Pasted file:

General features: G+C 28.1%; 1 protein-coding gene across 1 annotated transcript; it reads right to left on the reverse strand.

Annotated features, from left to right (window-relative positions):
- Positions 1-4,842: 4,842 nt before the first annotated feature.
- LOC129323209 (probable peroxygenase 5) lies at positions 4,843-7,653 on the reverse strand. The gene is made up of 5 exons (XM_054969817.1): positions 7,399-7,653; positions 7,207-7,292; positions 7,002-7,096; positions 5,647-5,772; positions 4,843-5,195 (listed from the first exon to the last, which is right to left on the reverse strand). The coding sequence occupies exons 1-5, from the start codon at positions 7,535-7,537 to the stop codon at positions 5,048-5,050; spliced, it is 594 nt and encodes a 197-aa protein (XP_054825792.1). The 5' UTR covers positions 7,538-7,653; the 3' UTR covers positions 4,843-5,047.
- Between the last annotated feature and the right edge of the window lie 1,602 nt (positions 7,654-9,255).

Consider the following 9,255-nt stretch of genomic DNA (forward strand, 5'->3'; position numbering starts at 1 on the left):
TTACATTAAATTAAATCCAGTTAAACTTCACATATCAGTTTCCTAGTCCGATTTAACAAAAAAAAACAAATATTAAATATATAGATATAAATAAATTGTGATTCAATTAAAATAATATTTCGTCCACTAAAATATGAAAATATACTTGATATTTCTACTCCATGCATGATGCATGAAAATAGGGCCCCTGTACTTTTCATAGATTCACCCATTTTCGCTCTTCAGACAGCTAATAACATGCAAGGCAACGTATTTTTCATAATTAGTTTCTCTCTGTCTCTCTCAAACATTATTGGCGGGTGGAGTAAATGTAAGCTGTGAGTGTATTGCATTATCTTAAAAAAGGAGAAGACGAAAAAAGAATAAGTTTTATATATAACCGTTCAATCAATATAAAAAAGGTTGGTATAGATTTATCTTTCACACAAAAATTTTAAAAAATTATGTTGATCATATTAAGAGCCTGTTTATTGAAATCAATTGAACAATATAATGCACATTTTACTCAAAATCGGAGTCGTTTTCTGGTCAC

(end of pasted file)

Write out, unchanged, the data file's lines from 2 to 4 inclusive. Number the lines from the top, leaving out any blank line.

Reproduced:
Annotated features, from left to right (window-relative positions):
- Positions 1-4,842: 4,842 nt before the first annotated feature.
- LOC129323209 (probable peroxygenase 5) lies at positions 4,843-7,653 on the reverse strand. The gene is made up of 5 exons (XM_054969817.1): positions 7,399-7,653; positions 7,207-7,292; positions 7,002-7,096; positions 5,647-5,772; positions 4,843-5,195 (listed from the first exon to the last, which is right to left on the reverse strand). The coding sequence occupies exons 1-5, from the start codon at positions 7,535-7,537 to the stop codon at positions 5,048-5,050; spliced, it is 594 nt and encodes a 197-aa protein (XP_054825792.1). The 5' UTR covers positions 7,538-7,653; the 3' UTR covers positions 4,843-5,047.